The Greek Formula One idiocies of late — see http://goo.gl/E64Tp for ample backgrouknd there — have me asking myself, on what planet do these good souls and their ilk live? Or think they live? And then I remembered Laputa.
For those of us who may have forgotten or never had the opportunity to spend some quality time with the good Dean, Jonathan Swift, and who wish to understand perhaps better the relationships (or non-relationships) of the all too real economy to the remote, hyper-speed, fully detached, spaceless, impersonal financial economy of this still-young century, it may be useful to have a look at one particularly illuminating story which appears in “Travels into Several Remote Nations of the World, in Four Parts. By Lemuel Gulliver”. The story recounts his Voyage to a detached place called Laputa. I quote a summary from Wikipedia (but this by no means should preent you from going to the maginficent orginal tale):
“After Gulliver’s ship is attacked by pirates, he is marooned close to a desolate rocky island, near India. Fortunately he is rescued by the flying island of Laputa, a kingdom devoted to the arts of music and mathematics but unable to use them for practical ends. (“La puta” (WP explains for us) is Spanish for “the whore”. Swift was attacking reason and the deism movement in this book, the last one he wrote for the Travels.)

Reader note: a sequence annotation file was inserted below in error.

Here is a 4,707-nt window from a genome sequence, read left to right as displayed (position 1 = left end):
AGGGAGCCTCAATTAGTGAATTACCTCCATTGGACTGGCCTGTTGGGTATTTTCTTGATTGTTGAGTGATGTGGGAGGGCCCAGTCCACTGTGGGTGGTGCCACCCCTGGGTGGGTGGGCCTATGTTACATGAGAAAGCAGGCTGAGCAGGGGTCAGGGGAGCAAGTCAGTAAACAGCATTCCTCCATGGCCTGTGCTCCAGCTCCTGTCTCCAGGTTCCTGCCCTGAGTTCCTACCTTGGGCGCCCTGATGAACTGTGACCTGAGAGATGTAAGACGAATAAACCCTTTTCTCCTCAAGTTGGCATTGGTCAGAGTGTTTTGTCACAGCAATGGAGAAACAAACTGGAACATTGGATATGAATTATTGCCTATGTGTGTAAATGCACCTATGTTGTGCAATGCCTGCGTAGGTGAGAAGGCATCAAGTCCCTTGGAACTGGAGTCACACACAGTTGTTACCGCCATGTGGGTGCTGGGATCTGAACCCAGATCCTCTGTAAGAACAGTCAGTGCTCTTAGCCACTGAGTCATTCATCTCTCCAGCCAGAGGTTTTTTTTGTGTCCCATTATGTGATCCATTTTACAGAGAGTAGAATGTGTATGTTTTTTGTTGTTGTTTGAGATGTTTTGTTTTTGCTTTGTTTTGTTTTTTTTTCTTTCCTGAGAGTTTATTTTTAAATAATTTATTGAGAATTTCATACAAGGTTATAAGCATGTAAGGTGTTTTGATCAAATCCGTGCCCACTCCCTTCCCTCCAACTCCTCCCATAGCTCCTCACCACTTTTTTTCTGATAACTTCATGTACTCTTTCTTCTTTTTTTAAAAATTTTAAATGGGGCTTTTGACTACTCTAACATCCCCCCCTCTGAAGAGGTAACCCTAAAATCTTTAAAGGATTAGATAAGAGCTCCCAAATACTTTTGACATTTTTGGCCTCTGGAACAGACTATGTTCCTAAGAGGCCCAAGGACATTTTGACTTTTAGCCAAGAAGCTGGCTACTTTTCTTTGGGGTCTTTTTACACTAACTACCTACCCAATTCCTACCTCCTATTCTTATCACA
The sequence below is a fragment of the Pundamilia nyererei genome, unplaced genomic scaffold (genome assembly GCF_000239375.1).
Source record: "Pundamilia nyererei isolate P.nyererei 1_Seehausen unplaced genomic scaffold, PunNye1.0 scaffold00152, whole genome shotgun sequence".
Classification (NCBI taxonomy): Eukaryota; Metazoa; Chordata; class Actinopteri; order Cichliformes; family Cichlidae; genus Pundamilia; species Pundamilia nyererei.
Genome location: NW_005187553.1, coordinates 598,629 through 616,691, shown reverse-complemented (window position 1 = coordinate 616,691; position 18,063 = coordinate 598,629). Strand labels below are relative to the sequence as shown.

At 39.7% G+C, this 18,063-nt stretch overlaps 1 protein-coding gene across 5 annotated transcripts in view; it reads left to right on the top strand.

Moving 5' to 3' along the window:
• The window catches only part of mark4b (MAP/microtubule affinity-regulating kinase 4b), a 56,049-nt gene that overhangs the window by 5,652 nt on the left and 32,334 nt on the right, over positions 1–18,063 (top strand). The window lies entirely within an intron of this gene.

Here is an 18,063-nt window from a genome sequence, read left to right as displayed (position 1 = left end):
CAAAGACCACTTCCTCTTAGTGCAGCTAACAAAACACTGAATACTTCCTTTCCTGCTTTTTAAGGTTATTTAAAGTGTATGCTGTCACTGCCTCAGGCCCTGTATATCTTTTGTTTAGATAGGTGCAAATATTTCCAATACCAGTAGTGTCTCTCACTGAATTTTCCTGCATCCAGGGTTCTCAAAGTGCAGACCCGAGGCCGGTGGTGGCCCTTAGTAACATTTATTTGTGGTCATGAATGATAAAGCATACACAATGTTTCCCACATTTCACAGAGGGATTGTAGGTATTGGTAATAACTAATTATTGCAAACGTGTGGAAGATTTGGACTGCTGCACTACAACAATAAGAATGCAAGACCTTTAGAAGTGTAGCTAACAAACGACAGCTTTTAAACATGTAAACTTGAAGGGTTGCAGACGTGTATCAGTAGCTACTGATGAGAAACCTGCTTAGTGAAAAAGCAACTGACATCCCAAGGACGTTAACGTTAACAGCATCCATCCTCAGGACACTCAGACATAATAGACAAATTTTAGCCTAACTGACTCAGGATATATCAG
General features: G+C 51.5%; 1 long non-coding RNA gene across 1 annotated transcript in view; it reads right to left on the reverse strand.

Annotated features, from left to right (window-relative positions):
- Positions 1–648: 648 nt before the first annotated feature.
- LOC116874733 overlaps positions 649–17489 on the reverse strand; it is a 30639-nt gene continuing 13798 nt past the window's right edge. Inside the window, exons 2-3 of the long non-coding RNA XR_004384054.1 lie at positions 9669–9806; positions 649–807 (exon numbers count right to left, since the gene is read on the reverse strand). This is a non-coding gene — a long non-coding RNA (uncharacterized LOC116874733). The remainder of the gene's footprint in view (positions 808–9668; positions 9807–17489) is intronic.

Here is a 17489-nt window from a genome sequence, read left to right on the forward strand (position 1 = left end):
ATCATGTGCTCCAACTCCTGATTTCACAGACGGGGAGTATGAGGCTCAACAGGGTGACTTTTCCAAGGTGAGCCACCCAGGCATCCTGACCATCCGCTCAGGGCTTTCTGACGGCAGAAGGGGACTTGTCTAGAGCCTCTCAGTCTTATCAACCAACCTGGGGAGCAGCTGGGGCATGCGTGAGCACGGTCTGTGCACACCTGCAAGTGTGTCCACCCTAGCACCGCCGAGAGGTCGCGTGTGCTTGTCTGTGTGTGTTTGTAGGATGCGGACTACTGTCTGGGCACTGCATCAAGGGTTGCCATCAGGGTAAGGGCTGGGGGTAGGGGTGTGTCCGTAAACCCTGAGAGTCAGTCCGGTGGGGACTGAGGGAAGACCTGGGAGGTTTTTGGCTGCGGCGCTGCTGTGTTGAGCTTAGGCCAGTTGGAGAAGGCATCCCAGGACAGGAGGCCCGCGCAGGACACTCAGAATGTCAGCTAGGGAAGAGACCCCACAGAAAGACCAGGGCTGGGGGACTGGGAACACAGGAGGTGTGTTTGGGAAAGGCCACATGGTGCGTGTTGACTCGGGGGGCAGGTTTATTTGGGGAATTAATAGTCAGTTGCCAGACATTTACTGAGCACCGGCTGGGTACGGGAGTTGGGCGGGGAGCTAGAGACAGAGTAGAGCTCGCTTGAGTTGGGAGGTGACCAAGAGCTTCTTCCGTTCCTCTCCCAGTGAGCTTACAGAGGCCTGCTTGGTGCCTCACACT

“Laputa’s custom of throwing rocks down at rebellious cities on the ground seems the first time that aerial bombardment was conceived as a method of warfare. Gulliver tours Laputa as the guest of a low-ranking courtier and sees the ruin brought about by the blind pursuit of science without practical results, in a satire on bureaucracy and on the Royal Society and its experiments.
“At the Grand Academy of Lagado, great resources and manpower are employed on researching completely preposterous schemes such as extracting sunbeams from cucumbers, softening marble for use in pillows, learning how to mix paint by smell, and uncovering political conspiracies by examining the excrement of suspicious persons.”
Now I think I am starting to understand what is going on.
Thank you Dean.
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- Text extracted from the introduction to The Journal to Stella by George A. Aitken and from other sources)
Jonathan Swift wrote his own epitaph:
- Hic depositum est Corpus
IONATHAN SWIFT S.T.D.
Hujus Ecclesiæ Cathedralis
Ubi sæva Indignatio
Cor lacerare nequit,
Et imitare, si poteris,
Strenuum pro virili
biit 19º Die Mensis Octobris
A.D. 1745 Anno Ætatis 78º.
- The literal translation of which is:
“Here is laid the Body of Jonathan Swift, Doctor of Sacred Theology, Dean of this Cathedral Church, where fierce Indignation can no longer injure the Heart. Go forth, Voyager, and copy, if you can, this vigorous (to the best of his ability) Champion of Liberty. He died on the 19th Day of the Month of October, A.D. 1745, in the 78th Year of his Age.”
William Butler Yeats poetically translated it from the Latin as:
- Swift has sailed into his rest;
Savage indignation there
Cannot lacerate his breast.
Imitate him if you dare,
World-besotted traveller; he<
Served human liberty.
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